Squats are a hip, knee, and ankle dominated action that happens more than any other movement in everyday life. When done properly, squats improve knee stability and strengthen connective tissue. While its primary focus is leg strength, squats can be a whole-body exercise when done correctly – leg and hip strength, core strength and depending on the squat variation, upper body strength and stability.
Squats are also one of exercises that is frequently performed incorrectly. Before squatting with weight, we always clean up the client’s the squat pattern with correctives such as hip, ankle and thoracic spine mobility, and core strength and stability.
Next to bending over, like in the hip hinge, we squat every single day without really realizing it. A good squat can give you an easier life!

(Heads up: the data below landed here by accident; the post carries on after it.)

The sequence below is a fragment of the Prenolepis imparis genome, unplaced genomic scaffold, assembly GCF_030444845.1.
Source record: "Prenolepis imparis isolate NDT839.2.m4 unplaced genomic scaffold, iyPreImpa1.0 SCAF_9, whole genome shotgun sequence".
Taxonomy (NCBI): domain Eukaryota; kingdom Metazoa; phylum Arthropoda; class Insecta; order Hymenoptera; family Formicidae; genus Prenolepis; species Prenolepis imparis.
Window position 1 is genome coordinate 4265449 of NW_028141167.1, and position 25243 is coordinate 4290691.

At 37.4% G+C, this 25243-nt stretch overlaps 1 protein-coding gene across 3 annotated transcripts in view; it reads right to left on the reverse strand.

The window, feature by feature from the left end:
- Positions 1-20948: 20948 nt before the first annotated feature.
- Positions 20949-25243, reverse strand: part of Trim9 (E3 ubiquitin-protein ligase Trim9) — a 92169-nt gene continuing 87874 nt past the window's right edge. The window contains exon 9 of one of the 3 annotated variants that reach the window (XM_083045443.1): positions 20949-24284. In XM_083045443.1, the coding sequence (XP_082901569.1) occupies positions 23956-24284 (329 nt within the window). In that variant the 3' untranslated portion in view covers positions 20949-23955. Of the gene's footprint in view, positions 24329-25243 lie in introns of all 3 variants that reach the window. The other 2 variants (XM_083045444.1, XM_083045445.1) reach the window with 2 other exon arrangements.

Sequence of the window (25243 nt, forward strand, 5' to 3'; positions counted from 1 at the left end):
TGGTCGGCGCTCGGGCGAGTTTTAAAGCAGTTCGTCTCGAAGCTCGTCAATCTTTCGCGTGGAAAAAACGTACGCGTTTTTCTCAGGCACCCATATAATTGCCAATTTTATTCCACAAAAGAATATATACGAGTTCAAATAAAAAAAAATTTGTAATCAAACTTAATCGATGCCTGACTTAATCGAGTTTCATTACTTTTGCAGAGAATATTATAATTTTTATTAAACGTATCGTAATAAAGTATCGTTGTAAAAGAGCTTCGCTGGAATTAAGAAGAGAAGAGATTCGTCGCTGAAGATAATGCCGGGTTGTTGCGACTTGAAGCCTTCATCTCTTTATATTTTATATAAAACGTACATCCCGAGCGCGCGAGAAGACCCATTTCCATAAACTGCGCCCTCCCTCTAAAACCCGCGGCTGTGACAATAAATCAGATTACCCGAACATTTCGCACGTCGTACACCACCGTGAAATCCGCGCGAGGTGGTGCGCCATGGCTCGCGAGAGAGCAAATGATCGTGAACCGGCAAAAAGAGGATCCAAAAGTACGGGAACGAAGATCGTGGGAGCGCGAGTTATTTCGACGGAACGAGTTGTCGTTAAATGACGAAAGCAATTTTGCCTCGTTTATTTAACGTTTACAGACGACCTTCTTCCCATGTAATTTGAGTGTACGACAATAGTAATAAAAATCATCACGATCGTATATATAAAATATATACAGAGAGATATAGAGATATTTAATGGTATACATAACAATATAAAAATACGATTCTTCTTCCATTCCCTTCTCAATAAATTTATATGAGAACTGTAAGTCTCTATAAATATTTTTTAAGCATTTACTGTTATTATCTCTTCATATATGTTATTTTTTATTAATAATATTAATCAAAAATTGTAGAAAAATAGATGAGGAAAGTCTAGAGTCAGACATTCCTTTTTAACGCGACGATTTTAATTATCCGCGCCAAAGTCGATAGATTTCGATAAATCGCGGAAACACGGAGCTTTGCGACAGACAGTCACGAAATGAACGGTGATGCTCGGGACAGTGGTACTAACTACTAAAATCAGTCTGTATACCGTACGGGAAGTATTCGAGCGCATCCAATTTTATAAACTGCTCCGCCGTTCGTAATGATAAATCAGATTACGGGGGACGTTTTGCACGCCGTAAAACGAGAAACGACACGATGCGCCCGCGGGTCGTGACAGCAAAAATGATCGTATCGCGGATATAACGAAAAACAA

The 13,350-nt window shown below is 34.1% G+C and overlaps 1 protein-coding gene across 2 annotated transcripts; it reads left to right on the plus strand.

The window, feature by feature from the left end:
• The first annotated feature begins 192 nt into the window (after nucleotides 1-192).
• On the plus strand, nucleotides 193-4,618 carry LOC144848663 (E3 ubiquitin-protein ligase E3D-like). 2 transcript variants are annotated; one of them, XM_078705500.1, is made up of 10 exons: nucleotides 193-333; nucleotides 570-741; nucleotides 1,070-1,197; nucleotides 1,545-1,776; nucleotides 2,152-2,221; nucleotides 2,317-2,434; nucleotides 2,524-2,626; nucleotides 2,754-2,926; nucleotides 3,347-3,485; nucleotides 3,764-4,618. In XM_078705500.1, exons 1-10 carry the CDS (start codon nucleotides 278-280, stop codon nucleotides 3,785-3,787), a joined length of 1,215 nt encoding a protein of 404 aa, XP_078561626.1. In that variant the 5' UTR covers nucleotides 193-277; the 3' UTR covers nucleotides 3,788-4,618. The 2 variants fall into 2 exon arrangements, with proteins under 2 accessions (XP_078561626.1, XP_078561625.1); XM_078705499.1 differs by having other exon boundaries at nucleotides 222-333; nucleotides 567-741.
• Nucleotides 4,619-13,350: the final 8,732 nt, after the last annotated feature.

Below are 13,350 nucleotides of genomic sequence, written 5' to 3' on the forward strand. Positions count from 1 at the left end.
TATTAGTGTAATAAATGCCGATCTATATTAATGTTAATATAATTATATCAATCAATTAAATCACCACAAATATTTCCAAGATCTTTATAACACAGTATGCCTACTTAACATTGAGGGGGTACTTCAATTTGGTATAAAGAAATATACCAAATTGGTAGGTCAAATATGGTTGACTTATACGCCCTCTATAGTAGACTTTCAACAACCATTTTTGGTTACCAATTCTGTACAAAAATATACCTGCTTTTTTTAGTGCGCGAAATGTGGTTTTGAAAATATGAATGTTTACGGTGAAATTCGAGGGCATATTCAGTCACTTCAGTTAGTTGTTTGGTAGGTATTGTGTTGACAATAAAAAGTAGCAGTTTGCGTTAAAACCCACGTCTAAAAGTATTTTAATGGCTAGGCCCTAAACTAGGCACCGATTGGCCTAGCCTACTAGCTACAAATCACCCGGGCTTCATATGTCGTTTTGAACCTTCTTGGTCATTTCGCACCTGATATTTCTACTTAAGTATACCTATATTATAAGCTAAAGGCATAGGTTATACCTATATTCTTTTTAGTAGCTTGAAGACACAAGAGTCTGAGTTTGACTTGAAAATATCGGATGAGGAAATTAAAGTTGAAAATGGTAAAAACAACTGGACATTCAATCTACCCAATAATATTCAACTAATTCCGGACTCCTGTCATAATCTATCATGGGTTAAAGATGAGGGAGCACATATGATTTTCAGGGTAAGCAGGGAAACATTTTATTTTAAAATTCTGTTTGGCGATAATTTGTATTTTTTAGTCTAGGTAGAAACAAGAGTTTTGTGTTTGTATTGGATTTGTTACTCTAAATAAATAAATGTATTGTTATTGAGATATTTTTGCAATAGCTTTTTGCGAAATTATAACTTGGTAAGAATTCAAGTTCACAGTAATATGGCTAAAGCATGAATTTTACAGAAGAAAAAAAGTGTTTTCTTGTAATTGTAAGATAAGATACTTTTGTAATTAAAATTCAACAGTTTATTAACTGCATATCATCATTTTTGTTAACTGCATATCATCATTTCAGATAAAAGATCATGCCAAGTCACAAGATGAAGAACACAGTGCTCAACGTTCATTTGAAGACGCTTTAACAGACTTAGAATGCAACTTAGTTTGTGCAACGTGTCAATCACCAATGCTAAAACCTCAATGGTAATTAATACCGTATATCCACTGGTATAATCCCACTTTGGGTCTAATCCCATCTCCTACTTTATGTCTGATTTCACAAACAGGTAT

Squat Options and Progressions (Based on Needs from Assessment)
- Bodyweight Squats
- Goblet Squats
- Kettlebell Front Squats
- Barbell Squats (Front and Back)
- Zercher Squats
Single Leg Options
- Bodyweight Split Squats
- Goblet Split Squats
- Rear Foot Elevated Split Squats
- Single Leg Squats to Bench
It’s important to train squats unilaterally (single leg) because life doesn’t always happen on two legs. Training on one leg helps to even out any strength imbalances, as well as works stabilizing muscles and balance. Most people tend to use one side of their body more than the other in everyday life and this bias can be intensified if you only train on two legs.